In my opinion, the interpretation of ‘evasion’ becomes less difficult if attention is paid to the question ‘evasion of what?’ In the cases noted that question does not arise; ‘evades’ there relates to the payment of death duties or the payment of customs duty. Section 170(2)(a) of the Income Tax Assessment Act refers to an ‘avoidance of tax’ due to ‘fraud or evasion’. In my opinion, that no more means ‘evasion of tax’ than it means ‘fraud of tax’. The reference is to avoidance of tax due to fraud or avoidance of tax due to evasion. In the former instance the word ‘fraud’ sufficiently described the cause of avoidance, but in the latter instance ‘evasion’ is a word which cannot stand alone and immediately raises the question, what is it that the taxpayer evades which results in an avoidance of tax? The answer is, I think, to be found in the opening words of the subsection. If the taxpayer evades making ‘a full and true disclosure of all the material facts necessary for his assessment’ and his evasion results in the avoidance of tax, the conditions of the section are satisfied and the Commissioner may amend the assessment at any time.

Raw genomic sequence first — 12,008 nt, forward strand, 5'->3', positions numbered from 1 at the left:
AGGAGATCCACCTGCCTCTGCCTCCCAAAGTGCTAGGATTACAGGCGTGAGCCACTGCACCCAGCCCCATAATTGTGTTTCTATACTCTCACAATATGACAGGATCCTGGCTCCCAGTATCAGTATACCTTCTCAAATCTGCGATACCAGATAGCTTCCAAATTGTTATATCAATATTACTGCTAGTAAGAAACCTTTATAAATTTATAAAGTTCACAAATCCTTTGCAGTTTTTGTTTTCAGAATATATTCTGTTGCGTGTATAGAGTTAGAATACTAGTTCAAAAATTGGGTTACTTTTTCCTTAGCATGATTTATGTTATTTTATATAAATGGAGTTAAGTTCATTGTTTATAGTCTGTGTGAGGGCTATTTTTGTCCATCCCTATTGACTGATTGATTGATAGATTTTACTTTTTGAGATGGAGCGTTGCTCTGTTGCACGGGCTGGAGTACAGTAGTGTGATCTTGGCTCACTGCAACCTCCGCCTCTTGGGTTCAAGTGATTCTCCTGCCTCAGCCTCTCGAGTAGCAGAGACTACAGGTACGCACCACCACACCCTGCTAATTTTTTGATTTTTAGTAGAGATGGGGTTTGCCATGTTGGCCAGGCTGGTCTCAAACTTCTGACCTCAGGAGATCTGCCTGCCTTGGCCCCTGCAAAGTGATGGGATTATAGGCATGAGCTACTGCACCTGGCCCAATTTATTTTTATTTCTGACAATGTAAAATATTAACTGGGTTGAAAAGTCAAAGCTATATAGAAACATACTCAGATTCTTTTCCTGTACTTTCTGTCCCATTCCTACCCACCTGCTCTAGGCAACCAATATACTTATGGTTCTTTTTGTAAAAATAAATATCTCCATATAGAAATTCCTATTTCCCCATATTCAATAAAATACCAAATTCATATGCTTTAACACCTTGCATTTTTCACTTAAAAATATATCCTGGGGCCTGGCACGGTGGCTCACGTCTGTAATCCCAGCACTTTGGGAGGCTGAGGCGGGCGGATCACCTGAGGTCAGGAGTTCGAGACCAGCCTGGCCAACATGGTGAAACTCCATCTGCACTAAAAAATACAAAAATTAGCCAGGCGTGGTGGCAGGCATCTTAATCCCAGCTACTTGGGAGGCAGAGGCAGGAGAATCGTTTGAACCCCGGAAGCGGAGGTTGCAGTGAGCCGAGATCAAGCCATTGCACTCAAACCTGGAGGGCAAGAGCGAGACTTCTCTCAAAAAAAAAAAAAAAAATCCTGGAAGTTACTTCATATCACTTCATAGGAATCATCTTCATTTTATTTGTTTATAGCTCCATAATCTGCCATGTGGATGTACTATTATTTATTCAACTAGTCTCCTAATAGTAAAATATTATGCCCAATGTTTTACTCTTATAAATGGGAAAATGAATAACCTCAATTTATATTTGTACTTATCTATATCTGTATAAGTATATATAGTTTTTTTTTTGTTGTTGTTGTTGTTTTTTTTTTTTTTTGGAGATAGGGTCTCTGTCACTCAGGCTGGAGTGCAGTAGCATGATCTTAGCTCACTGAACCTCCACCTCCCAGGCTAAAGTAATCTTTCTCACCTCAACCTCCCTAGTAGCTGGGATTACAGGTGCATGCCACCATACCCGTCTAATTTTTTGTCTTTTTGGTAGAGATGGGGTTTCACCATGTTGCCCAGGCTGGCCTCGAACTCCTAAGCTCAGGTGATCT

The taxpayer is under a statutory duty to lodge a return making a full and true disclosure of all the material facts necessary for his assessment. If he refuses to take the trouble to lodge such a return or is unreasonably careless in its preparation, with the result that the return lodged is only a colourable and inadequate performance of what the Act requires, I consider that he has evaded the duty cast upon him by the Act. If as a consequence there is an avoidance of tax, then there is an avoidance of tax due to evasion, although there may be no fraud or dishonesty.